A new railway halt proposed to serve the Blanchflower Stadium on the Belfast to Bangor line could also revolutionise transport links to George Best Belfast City Airport.
The developer of the proposed 93-acre project has put forward plans to build a covered walkway over the Sydenham bypass, linking the airport to the stadium and creating a new railway halt on the Bangor line.
Four thousand car parking spaces are also proposed and it is understood the stadium will be |accessed by a new road link to the bypass.
This would make use of the |underpass constructed under the dual carriageway some years ago to allow traffic to leave the airport without having to cut across the main bypass.
The Danny Blanchflower parks project in east Belfast today appeared to have nudged ahead in the race to become the new national stadium of Northern Ireland, the Belfast Telegraph can reveal.
The Tillysburn site seems to be gaining ground on its competitors despite the recommendation of an official report which has favoured Ormeau Park for the site of the multi-million pound multi-sports ground.
But the consultants who named Ormeau as their first preference gave the Blanchflower proposal their second preference and its supporters have now been asked to come up with a full business plan.
The report commissioned by Belfast City Council is said to have cost in the region of around £150,000.
The Blanchflower stadium — now known as the ‘Parks’ proposal because it also combines the Blanchflower site with the former Lord Mayor Tommy Patton park as well as ground at Shorts — could also be given its own railway halt.
An ambitious plan to build a new 25,000 seater football and rugby stadium in the heart of east Belfast was revealed today.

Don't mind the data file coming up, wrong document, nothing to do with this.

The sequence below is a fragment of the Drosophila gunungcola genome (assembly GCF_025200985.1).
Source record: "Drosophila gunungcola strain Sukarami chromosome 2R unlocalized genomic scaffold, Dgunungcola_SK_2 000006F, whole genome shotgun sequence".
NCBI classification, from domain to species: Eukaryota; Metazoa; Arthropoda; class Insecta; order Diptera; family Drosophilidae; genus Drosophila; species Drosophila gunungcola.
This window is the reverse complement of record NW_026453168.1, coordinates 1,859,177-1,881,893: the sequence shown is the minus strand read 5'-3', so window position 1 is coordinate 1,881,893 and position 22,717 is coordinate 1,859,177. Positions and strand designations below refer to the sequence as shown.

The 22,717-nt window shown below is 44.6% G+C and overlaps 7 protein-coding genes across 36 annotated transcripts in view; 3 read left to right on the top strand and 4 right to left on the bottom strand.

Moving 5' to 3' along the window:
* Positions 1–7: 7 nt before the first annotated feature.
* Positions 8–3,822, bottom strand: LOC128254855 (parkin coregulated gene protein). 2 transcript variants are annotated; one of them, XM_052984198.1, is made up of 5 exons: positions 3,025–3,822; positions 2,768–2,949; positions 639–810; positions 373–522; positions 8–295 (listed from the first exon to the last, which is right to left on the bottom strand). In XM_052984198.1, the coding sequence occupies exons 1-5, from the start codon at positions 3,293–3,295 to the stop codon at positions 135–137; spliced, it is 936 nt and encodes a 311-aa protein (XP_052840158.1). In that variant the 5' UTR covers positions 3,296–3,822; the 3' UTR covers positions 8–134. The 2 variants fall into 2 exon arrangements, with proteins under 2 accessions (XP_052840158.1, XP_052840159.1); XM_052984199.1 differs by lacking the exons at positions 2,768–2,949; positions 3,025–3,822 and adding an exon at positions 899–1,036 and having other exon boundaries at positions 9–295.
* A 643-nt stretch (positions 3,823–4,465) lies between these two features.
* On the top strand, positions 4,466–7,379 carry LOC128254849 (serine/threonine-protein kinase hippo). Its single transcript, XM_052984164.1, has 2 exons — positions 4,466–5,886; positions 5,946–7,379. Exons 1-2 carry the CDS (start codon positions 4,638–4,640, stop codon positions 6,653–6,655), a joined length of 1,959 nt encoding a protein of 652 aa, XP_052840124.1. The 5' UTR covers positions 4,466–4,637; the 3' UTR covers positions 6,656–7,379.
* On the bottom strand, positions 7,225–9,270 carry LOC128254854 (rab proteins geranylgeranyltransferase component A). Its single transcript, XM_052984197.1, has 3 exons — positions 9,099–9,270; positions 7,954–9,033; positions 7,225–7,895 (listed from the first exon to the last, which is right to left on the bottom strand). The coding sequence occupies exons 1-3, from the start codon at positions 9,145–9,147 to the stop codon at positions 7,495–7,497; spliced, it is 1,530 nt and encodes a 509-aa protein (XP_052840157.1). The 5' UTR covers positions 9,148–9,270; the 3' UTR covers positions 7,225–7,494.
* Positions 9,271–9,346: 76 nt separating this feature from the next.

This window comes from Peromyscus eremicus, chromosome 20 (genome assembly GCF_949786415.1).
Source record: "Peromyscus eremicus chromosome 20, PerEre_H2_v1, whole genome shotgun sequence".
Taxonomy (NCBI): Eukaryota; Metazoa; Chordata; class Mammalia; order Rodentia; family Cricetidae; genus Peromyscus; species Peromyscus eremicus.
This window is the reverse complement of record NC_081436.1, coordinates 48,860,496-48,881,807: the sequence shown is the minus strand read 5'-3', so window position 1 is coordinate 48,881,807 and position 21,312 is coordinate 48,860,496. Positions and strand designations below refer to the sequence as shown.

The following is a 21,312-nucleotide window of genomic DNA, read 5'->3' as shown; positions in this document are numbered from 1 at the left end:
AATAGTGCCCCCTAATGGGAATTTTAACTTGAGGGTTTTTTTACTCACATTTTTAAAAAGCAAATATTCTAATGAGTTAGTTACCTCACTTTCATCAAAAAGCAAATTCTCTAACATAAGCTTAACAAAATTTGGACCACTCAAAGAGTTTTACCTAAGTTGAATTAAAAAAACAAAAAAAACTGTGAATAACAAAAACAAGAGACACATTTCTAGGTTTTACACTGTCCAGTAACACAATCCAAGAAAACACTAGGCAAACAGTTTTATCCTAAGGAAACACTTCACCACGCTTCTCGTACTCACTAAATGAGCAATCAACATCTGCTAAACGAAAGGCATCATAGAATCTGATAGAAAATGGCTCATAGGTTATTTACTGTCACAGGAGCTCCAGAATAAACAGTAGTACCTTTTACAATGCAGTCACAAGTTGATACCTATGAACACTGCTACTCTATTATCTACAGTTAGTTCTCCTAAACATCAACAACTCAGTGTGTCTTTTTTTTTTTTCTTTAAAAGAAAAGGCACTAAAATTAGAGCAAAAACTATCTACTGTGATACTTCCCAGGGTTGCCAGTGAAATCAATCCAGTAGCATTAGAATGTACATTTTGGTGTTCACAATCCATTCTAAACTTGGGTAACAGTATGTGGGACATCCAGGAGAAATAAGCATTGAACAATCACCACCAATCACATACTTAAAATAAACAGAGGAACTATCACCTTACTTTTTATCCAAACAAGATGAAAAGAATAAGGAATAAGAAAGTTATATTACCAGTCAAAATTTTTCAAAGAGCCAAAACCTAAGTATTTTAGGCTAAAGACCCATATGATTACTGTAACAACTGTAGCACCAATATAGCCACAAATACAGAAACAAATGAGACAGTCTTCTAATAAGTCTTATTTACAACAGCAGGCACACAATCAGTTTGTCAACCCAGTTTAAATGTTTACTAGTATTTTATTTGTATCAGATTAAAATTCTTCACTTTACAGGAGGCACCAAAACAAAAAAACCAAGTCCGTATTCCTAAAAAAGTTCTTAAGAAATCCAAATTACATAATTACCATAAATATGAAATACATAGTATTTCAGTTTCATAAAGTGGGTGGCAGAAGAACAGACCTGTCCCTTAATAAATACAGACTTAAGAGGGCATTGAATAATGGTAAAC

An urban alternative to the ill-fated Maze national stadium, the £128m Blanchflower stadium development would be sited at Sydenham, close to major road, rail, ferry and air links.
The £66m stadium would be home to the Northern Ireland football team and Ulster Rugby’s major European games, hosting top local showpiece football fixtures such as the Irish Cup final.
The Ulster Rugby squad would report every day at a £10m National Training Centre, although Ravenhill in south Belfast would remain the traditional home of rugby.
The plans also include a 150-bedroom hotel, as part of the stadium design, modelled on similar projects in England at the Bolton, Coventry and Milton Keynes Dons grounds.
There will be retail and leisure areas, including an indoor five-a-side football arena, as well as Belfast City Council managed community facilities.
Gaelic Games will not be involved, as they would have been at the Maze, because of the GAA's expressed wish to maintain their Belfast presence at Casement Park in the west of the city.
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